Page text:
The first BISF houses were let in the late months of 1947 at a rent of twenty one shillings and eleven pence, which included electricity at a concessionary rate since both the electricity and gas were then produced in the city by the Nottingham Corporation. A list of do’s and don’ts was supplied to each householder for strict observation. The first item being that the rent shall be paid promptly every Monday morning to the rent collector. In all there were sixteen items to be observed which included the height of the privet hedgerow not to exceed four feet; that the keeping of fowls, ducks, rabbits and pigeons was strictly forbidden and the attachment of outdoor wireless aerials to chimney stacks also forbidden.
Lawrence Marson, A History of Bilborough (n.d.)

The first bungalows along the western side of Wigman Road
(Courtesy Picture the Past)

The bungalows in their later years (Courtesy Picture the Past)

Some of the earliest aluminium bungalows at Beechdale - since bricked up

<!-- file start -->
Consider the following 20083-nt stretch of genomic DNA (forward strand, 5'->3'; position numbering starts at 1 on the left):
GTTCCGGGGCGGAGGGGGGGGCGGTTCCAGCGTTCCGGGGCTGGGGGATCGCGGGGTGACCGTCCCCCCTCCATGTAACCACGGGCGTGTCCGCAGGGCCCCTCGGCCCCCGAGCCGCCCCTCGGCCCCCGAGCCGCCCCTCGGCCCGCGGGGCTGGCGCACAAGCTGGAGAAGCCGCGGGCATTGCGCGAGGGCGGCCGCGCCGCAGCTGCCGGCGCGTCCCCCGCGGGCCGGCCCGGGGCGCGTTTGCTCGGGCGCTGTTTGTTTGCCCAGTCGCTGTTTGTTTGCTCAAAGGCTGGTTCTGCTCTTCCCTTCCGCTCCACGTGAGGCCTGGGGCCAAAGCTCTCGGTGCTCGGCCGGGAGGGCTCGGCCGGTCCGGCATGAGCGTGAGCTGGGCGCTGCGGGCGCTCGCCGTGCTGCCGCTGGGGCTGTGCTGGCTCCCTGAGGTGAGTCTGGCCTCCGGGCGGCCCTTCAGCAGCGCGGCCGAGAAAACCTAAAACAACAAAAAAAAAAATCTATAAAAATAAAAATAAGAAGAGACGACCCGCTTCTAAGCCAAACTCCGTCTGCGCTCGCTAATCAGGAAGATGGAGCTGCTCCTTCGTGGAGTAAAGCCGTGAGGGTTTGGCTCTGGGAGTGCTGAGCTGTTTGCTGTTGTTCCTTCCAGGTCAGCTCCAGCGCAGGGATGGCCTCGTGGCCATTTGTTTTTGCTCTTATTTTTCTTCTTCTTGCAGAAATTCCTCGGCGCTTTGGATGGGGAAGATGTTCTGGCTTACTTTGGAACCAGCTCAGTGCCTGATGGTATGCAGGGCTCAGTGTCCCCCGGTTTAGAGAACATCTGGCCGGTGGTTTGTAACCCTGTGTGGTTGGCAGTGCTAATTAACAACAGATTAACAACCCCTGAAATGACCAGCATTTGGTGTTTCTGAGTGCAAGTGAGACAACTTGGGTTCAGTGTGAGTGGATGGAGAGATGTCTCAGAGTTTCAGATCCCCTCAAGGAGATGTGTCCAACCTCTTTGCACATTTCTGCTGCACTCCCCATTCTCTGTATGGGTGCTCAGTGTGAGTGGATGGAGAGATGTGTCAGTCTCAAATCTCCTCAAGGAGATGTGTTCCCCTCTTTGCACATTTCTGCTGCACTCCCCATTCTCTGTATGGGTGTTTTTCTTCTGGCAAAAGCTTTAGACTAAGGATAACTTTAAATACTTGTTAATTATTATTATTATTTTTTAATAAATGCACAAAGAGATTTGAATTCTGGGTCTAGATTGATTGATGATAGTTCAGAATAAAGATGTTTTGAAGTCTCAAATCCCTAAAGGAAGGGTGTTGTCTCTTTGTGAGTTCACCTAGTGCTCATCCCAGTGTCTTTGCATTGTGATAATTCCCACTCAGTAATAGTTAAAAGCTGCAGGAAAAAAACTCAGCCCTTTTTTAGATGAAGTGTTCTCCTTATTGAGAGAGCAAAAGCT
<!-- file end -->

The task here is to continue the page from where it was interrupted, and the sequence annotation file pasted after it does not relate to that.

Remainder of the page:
In the late 1940s pre-fabrication was necessary because 11,000 people were on the council's waiting list while materials and labour were scarce. So much in fact that prisoners of war were employed on-site for a time. Among the first to be built were the aluminium bungalows on the west side of Wigman Road. These houses could be mass produced at a factory and then erected within a week. Accompanying these came a thousand houses manufactured by the British Iron and Steel Federation, which were all-steel houses with a concrete base. These were being let by late 1947, by which time the order for "No Fines" houses was well underway.

A Terran Newland prefabricated concrete panel house 

Wimpey no-fines poured concrete houses along Bracebridge Drive